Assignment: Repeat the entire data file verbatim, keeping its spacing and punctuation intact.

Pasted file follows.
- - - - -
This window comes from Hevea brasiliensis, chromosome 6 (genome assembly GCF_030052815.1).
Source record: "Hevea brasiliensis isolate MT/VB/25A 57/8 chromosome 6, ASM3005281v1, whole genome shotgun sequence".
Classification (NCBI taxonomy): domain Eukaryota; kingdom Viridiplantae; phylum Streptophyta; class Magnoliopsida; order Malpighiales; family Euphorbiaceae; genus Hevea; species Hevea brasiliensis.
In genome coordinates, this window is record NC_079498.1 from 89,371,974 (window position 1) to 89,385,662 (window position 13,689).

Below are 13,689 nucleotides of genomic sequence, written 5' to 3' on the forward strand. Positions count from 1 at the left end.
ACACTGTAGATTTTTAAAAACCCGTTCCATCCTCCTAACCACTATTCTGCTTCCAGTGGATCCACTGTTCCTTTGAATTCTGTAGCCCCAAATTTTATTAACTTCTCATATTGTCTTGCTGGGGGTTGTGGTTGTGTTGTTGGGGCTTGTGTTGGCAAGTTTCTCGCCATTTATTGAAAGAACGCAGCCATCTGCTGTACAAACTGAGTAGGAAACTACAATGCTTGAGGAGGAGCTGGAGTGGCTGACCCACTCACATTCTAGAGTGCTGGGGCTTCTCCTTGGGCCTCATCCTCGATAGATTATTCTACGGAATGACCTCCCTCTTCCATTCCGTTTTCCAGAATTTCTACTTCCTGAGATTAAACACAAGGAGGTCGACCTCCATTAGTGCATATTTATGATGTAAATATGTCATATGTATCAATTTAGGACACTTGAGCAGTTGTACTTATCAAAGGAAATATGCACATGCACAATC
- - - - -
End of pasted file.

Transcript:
This window comes from Hevea brasiliensis, chromosome 6 (genome assembly GCF_030052815.1).
Source record: "Hevea brasiliensis isolate MT/VB/25A 57/8 chromosome 6, ASM3005281v1, whole genome shotgun sequence".
Classification (NCBI taxonomy): domain Eukaryota; kingdom Viridiplantae; phylum Streptophyta; class Magnoliopsida; order Malpighiales; family Euphorbiaceae; genus Hevea; species Hevea brasiliensis.
In genome coordinates, this window is record NC_079498.1 from 89,371,974 (window position 1) to 89,385,662 (window position 13,689).

Below are 13,689 nucleotides of genomic sequence, written 5' to 3' on the forward strand. Positions count from 1 at the left end.
ACACTGTAGATTTTTAAAAACCCGTTCCATCCTCCTAACCACTATTCTGCTTCCAGTGGATCCACTGTTCCTTTGAATTCTGTAGCCCCAAATTTTATTAACTTCTCATATTGTCTTGCTGGGGGTTGTGGTTGTGTTGTTGGGGCTTGTGTTGGCAAGTTTCTCGCCATTTATTGAAAGAACGCAGCCATCTGCTGTACAAACTGAGTAGGAAACTACAATGCTTGAGGAGGAGCTGGAGTGGCTGACCCACTCACATTCTAGAGTGCTGGGGCTTCTCCTTGGGCCTCATCCTCGATAGATTATTCTACGGAATGACCTCCCTCTTCCATTCCGTTTTCCAGAATTTCTACTTCCTGAGATTAAACACAAGGAGGTCGACCTCCATTAGTGCATATTTATGATGTAAATATGTCATATGTATCAATTTAGGACACTTGAGCAGTTGTACTTATCAAAGGAAATATGCACATGCACAATC